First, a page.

Innovation. Change. Creativity. Paradigmatic shift. New reality. Out of the box. Reimagine. Words and phrases like these have been used, over used, and perhaps abused for about the past decade in the world of theological education. Over that period of time, schools, denominations, churches, ministries, and accrediting organizations have spent an enormous amount of time and energy trying to build new “models” of theological education.
While there are many reasons, a few that stand out are the fact that 10 years ago, enrollment was declining in seminaries all over North America. The majority of seminaries in the Association of Theological Schools were enduring annual operating deficits. The perceived value of theological education was beginning to diminish and students were incurring an ever-increasing amount of educational debt while in seminary. Indeed, there were many challenges to address and schools, out of a deep desire to pursue their missions, began working diligently to develop creative ways to provide theological degrees. It is difficult to overstate the exponential increase in “creative” activity among seminaries over the past 10 to 15 years. This can even be tracked by reviewing the substantial increase in applications for exceptions or exemptions received by the Association of Theological Schools.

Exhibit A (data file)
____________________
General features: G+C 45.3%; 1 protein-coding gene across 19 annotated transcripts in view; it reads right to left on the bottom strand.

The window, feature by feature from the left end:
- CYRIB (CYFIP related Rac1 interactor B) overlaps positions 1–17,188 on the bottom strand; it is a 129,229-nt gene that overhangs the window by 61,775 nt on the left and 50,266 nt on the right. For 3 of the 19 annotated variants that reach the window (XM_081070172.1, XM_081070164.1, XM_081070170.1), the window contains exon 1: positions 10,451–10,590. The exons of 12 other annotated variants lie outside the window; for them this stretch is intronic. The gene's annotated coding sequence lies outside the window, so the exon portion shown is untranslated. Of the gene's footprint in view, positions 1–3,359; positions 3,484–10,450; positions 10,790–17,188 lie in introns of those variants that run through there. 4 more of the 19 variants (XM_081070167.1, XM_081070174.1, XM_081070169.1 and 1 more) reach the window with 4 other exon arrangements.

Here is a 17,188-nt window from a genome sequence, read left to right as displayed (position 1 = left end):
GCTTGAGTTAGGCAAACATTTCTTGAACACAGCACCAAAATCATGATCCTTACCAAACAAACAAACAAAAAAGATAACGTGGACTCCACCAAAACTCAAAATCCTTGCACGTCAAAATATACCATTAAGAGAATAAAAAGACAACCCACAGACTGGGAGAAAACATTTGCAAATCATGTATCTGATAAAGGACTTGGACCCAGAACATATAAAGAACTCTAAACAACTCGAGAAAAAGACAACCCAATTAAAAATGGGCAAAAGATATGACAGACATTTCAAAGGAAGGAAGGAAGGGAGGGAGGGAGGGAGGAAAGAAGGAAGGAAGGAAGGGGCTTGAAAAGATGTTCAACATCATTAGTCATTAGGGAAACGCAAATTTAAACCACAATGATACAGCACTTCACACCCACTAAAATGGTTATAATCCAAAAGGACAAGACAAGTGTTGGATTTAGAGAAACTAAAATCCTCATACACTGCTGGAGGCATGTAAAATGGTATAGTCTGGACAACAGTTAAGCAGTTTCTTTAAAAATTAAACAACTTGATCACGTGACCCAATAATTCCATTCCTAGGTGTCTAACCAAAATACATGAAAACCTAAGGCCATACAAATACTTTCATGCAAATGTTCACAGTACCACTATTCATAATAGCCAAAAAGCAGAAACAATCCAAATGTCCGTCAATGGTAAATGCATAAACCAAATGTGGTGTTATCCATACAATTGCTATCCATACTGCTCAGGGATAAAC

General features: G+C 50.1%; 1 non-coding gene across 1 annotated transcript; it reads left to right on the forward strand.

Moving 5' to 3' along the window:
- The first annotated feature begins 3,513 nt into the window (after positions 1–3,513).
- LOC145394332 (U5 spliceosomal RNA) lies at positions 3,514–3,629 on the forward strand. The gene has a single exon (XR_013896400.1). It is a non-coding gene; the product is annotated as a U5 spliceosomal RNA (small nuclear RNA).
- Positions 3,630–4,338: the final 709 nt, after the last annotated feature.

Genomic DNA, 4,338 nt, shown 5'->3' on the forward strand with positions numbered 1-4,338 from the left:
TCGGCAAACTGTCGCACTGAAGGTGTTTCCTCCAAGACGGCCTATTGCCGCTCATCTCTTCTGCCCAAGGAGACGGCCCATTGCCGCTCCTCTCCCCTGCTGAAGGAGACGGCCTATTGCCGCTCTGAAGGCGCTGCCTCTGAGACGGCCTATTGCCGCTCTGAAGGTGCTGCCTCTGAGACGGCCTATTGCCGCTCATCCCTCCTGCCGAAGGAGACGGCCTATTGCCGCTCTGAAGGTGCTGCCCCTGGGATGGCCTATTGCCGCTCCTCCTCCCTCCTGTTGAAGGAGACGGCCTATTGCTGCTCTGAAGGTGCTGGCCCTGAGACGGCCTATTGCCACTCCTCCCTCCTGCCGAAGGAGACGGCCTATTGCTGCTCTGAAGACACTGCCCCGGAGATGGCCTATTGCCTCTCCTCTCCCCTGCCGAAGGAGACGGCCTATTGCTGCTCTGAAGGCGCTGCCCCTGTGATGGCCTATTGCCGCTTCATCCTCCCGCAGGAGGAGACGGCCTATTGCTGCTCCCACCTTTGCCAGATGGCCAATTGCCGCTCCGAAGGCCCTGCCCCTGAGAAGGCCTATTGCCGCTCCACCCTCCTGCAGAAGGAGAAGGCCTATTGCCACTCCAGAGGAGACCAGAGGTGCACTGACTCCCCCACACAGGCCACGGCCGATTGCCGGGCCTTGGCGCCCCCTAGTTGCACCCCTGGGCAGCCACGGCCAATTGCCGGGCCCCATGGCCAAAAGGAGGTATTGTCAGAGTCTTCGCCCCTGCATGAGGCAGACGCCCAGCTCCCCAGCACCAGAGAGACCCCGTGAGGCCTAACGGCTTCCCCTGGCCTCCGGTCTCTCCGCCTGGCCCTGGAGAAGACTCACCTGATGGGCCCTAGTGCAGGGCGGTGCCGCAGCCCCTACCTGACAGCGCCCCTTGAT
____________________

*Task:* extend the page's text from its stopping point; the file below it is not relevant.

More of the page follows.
In October 2013, Sioux Falls Seminary became painfully aware of how deeply it needed to begin operating within a new paradigm as well. The challenge, however, was not simply recognizing the need to change, but rather grasping the depth and interconnected nature of the change that needed to take place.
You see, words like change, innovation, reimagine, and so on sound great, but they often fail to truly capture the comprehensive nature of the work that needs to be done. In order to create a new paradigm, one must embrace the fact that the current paradigm is, in fact, fatally flawed.
Too often, when seminaries try to “reimagine theological education” or be “innovative” we try to put new content or different delivery models or different people into the exact same system. For example, we devote significant time to creating new courses, rewriting syllabi, hiring new staff, having current staff switch roles, building new semester-based online courses, etc. The problem is that the structures (and assumptions undergirding them) and financial models required to support them are never truly examined. As a result, despite herculean efforts to build something new, the old somehow continues to rule the day.
Perhaps because we had no other choice or maybe because we got lucky, Sioux Falls Seminary has been able to design, develop, implement, and live into a new paradigm. It hasn’t been without struggle and has been a journey of faith, discernment, and surprise. Nonetheless, it has occurred. We can talk more about this fresh expression of what it means to be a seminary at some other point. Next week, in part two of this series, we will reflect on a few things that helped make this shift possible in our context.